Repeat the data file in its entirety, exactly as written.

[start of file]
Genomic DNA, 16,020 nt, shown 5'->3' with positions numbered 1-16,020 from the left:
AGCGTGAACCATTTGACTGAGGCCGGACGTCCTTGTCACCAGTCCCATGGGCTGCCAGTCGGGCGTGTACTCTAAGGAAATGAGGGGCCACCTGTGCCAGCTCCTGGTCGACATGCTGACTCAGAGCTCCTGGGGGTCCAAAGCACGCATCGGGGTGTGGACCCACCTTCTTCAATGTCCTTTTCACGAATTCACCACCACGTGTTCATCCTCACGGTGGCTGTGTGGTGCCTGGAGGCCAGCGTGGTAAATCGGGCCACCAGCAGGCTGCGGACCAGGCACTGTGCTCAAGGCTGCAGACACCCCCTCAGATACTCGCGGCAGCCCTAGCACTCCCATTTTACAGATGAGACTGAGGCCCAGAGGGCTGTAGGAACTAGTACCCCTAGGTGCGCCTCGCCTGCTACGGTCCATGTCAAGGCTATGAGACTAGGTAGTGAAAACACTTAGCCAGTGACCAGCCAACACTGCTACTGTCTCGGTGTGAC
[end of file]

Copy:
Genomic DNA, 16,020 nt, shown 5'->3' with positions numbered 1-16,020 from the left:
AGCGTGAACCATTTGACTGAGGCCGGACGTCCTTGTCACCAGTCCCATGGGCTGCCAGTCGGGCGTGTACTCTAAGGAAATGAGGGGCCACCTGTGCCAGCTCCTGGTCGACATGCTGACTCAGAGCTCCTGGGGGTCCAAAGCACGCATCGGGGTGTGGACCCACCTTCTTCAATGTCCTTTTCACGAATTCACCACCACGTGTTCATCCTCACGGTGGCTGTGTGGTGCCTGGAGGCCAGCGTGGTAAATCGGGCCACCAGCAGGCTGCGGACCAGGCACTGTGCTCAAGGCTGCAGACACCCCCTCAGATACTCGCGGCAGCCCTAGCACTCCCATTTTACAGATGAGACTGAGGCCCAGAGGGCTGTAGGAACTAGTACCCCTAGGTGCGCCTCGCCTGCTACGGTCCATGTCAAGGCTATGAGACTAGGTAGTGAAAACACTTAGCCAGTGACCAGCCAACACTGCTACTGTCTCGGTGTGAC